Oxfam International

Coal to solar switch could save 52,000 US lives per year.

Swapping out coal energy for solar would prevent 52,000 premature deaths in the United States every year.

Swapping out coal energy for solar would prevent 52,000 premature deaths in the United States every year, according to a new analysis from Michigan Technological University.


Amid all the talk from the Trump Administration that regulations targeting coal are hurting people, this shows "many more lives are saved by phasing out coal," said Liz Perera, climate policy director for the Sierra Club, who was not involved in the study.

In addition the savings in health care costs added to the value of the solar electricity could in some cases bring in money, offsetting the costs of the switch.

“Evolving the U.S. energy system utilizing clean, alternative technology will allow the U.S. to prevent thousands of premature deaths along with becoming a global leader in renewable technology adoption," the authors wrote in the study published in the journal Renewable and Sustainable Energy Reviews.

Michigan Tech University researchers analyzed peer-reviewed health studies and calculated lives lost per kilowatt hour to coal each year—finding approximately 51,999 people die due to coal pollutants that spur respiratory, heart and brain problems.

“Coal-fired pollution harms human life. It kills people," said senior author Joshua Pearce, a researcher and professor at Michigan Tech University's Department of Materials Science and Engineering. “From an American perspective this transition [from coal to solar] makes complete sense."

Pearce and Michigan Tech Ph.D student Emily Prehoda calculated it would take 755 gigawatts of solar energy at a cost of $1.45 trillion to replace all current coal power. That would be a significant bump up from the current 22.7 gigawatts of solar power in the U.S.

"Coal-fired pollution harms human life, it kills people." -Joshua Pearce, Michigan Tech University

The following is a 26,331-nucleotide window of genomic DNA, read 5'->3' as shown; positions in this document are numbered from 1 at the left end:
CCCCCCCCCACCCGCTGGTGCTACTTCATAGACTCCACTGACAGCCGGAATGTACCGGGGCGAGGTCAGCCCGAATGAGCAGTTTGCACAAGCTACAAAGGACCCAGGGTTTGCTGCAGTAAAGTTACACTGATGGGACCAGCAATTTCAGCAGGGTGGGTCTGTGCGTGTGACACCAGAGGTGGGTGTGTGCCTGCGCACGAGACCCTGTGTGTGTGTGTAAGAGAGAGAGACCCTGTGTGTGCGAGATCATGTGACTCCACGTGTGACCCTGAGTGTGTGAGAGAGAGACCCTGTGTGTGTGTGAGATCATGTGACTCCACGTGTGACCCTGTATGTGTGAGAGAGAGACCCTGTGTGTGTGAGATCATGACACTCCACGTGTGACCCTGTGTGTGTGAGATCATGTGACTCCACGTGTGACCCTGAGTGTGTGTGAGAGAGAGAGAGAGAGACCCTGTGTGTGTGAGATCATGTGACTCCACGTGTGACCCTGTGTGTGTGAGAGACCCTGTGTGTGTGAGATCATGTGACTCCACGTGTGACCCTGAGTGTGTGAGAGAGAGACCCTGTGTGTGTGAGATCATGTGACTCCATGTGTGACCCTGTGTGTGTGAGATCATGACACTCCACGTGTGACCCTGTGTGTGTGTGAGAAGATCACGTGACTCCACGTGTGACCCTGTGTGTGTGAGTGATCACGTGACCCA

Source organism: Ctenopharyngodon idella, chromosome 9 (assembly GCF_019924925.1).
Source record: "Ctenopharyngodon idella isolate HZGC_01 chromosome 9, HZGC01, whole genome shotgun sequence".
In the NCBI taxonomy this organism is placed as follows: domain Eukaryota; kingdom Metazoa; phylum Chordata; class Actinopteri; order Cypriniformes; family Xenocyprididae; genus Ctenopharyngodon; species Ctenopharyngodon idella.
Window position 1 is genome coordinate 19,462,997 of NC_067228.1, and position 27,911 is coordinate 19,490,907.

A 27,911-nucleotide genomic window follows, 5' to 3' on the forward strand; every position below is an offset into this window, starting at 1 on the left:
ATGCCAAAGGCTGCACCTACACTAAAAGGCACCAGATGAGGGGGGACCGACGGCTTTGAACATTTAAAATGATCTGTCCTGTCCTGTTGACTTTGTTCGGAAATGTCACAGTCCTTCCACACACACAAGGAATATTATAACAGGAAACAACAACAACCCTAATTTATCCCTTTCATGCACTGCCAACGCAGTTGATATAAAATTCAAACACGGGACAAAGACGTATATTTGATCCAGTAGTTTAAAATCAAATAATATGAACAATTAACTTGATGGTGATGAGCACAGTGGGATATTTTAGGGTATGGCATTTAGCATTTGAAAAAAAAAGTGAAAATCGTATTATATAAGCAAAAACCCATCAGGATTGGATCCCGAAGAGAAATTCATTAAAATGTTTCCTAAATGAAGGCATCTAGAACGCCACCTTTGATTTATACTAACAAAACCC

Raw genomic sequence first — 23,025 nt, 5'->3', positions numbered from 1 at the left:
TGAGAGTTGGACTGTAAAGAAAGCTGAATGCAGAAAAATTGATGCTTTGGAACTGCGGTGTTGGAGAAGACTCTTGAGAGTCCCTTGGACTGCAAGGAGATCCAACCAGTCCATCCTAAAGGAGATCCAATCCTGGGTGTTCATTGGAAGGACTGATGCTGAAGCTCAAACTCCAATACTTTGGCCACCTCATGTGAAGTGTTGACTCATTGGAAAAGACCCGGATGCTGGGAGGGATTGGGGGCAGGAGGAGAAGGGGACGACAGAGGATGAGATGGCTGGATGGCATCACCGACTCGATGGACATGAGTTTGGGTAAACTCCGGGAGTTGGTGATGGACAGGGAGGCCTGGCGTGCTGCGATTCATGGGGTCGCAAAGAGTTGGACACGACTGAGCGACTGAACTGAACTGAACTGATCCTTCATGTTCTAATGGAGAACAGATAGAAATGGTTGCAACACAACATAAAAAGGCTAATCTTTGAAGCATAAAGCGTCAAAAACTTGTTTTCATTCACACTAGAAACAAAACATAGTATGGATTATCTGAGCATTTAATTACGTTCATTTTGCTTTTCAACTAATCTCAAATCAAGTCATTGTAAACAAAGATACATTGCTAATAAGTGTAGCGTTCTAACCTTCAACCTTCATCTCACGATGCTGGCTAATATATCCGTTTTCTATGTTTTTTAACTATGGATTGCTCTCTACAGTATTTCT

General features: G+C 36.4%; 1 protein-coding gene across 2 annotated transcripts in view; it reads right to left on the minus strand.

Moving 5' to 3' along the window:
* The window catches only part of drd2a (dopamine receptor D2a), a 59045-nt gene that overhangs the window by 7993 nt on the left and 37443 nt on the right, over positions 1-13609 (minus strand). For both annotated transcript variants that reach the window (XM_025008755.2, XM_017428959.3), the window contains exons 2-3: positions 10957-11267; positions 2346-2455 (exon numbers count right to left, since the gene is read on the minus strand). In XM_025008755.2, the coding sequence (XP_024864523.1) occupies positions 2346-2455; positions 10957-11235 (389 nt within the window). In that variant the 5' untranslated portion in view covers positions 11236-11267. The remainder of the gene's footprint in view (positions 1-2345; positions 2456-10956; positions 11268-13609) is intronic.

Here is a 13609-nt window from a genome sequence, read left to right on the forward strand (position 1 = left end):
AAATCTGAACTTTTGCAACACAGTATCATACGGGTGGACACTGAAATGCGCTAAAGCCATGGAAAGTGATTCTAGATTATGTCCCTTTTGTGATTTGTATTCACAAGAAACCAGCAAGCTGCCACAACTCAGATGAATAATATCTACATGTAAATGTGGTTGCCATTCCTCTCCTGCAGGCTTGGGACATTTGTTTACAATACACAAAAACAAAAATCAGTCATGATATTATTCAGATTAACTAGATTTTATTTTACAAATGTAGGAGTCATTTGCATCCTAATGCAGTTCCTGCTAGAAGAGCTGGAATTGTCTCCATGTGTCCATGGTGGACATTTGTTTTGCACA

The averages about $1.1 million invested per life. That cost, however, doesn't take into account solar's value. When the energy pumped into the grid is combined with the health care savings, a switch to solar would actually end up saving money, Pearce said.

He estimates that using a net metering system that credits commercial solar energy system users would actually bring in $1.5 million for every life saved and a residential net metering would bring in more than $2 million per life saved.

Solar's growth, and coal's decline, is undeniable. A report from the International Renewable Energy Agency last week estimated that solar jobs were up 82 percent over the past three years.

There are now about 260,000 solar jobs in the U.S., compared to just 51,000 in coal mining.

But solar only accounts for about 1.5 percent of the nation's electricity. Pearce said that's due to two things: inertia and policy. Citing a local example he said he and other professors were helping people near their university get solar power at their homes and the biggest obstacle is the local regulations on how much solar can be put into the grid.

“It's rules like this that are stopping people from doing it individually," he said. “I have Republican friends who installed solar—not to save the whales or anything, but to save money."

And on the national level President Trump has been all-in on coal use.